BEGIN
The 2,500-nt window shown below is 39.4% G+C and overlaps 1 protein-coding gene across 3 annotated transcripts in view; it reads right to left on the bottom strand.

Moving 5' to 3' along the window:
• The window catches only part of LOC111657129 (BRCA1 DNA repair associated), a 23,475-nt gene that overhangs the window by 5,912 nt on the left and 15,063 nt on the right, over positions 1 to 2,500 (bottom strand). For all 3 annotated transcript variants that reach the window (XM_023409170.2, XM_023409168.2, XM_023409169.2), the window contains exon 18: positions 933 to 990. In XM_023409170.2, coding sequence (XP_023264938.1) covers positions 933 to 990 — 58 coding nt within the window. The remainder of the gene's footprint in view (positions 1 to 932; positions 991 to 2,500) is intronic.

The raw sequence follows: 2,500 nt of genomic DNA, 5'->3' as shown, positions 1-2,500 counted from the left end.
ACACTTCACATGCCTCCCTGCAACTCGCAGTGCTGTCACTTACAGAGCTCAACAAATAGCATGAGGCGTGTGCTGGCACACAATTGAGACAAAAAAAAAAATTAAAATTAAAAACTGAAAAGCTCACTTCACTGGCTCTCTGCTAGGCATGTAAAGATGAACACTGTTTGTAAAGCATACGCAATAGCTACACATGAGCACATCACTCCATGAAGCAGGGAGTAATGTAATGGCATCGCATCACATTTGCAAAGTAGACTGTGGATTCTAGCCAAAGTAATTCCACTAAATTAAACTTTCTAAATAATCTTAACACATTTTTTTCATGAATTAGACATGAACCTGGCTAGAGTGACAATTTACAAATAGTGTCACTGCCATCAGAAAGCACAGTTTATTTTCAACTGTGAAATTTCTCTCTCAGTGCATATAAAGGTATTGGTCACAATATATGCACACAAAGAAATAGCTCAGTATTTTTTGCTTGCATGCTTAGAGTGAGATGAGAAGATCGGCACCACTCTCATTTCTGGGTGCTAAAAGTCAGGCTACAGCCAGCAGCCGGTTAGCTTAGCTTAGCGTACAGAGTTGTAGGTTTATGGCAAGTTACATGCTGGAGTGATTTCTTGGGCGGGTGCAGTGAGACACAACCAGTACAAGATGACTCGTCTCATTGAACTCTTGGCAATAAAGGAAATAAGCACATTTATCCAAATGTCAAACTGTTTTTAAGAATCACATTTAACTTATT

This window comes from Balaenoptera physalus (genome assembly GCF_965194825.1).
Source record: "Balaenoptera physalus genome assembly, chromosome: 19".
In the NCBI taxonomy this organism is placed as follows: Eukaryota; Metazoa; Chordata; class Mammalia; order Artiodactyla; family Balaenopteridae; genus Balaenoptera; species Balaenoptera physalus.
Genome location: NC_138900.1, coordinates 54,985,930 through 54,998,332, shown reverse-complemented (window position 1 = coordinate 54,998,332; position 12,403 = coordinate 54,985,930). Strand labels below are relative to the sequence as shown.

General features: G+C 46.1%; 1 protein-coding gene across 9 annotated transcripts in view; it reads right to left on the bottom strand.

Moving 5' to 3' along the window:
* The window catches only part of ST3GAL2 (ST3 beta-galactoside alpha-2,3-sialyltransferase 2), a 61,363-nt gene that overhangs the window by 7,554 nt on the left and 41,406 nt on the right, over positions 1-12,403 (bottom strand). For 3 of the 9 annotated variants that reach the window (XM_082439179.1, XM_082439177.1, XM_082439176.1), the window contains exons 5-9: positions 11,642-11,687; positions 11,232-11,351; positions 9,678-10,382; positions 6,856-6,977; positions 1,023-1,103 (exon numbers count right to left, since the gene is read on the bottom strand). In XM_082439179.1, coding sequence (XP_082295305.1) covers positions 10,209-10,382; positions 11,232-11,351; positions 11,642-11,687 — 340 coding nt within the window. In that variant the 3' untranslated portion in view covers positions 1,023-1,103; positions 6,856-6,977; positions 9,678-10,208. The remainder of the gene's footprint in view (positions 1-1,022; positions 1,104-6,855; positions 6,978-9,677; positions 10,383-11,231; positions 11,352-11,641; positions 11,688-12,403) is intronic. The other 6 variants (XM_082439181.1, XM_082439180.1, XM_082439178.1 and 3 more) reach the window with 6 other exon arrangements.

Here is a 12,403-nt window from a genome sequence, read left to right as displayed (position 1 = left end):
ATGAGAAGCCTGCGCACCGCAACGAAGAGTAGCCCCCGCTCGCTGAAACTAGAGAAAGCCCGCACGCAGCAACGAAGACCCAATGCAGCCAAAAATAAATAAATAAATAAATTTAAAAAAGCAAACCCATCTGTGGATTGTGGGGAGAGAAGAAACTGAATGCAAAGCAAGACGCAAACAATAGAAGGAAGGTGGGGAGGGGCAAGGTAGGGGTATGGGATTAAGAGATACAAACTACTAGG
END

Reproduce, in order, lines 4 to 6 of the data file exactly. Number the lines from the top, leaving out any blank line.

The raw sequence follows: 2,500 nt of genomic DNA, 5'->3' as shown, positions 1-2,500 counted from the left end.
ACACTTCACATGCCTCCCTGCAACTCGCAGTGCTGTCACTTACAGAGCTCAACAAATAGCATGAGGCGTGTGCTGGCACACAATTGAGACAAAAAAAAAAATTAAAATTAAAAACTGAAAAGCTCACTTCACTGGCTCTCTGCTAGGCATGTAAAGATGAACACTGTTTGTAAAGCATACGCAATAGCTACACATGAGCACATCACTCCATGAAGCAGGGAGTAATGTAATGGCATCGCATCACATTTGCAAAGTAGACTGTGGATTCTAGCCAAAGTAATTCCACTAAATTAAACTTTCTAAATAATCTTAACACATTTTTTTCATGAATTAGACATGAACCTGGCTAGAGTGACAATTTACAAATAGTGTCACTGCCATCAGAAAGCACAGTTTATTTTCAACTGTGAAATTTCTCTCTCAGTGCATATAAAGGTATTGGTCACAATATATGCACACAAAGAAATAGCTCAGTATTTTTTGCTTGCATGCTTAGAGTGAGATGAGAAGATCGGCACCACTCTCATTTCTGGGTGCTAAAAGTCAGGCTACAGCCAGCAGCCGGTTAGCTTAGCTTAGCGTACAGAGTTGTAGGTTTATGGCAAGTTACATGCTGGAGTGATTTCTTGGGCGGGTGCAGTGAGACACAACCAGTACAAGATGACTCGTCTCATTGAACTCTTGGCAATAAAGGAAATAAGCACATTTATCCAAATGTCAAACTGTTTTTAAGAATCACATTTAACTTATT

This window comes from Balaenoptera physalus (genome assembly GCF_965194825.1).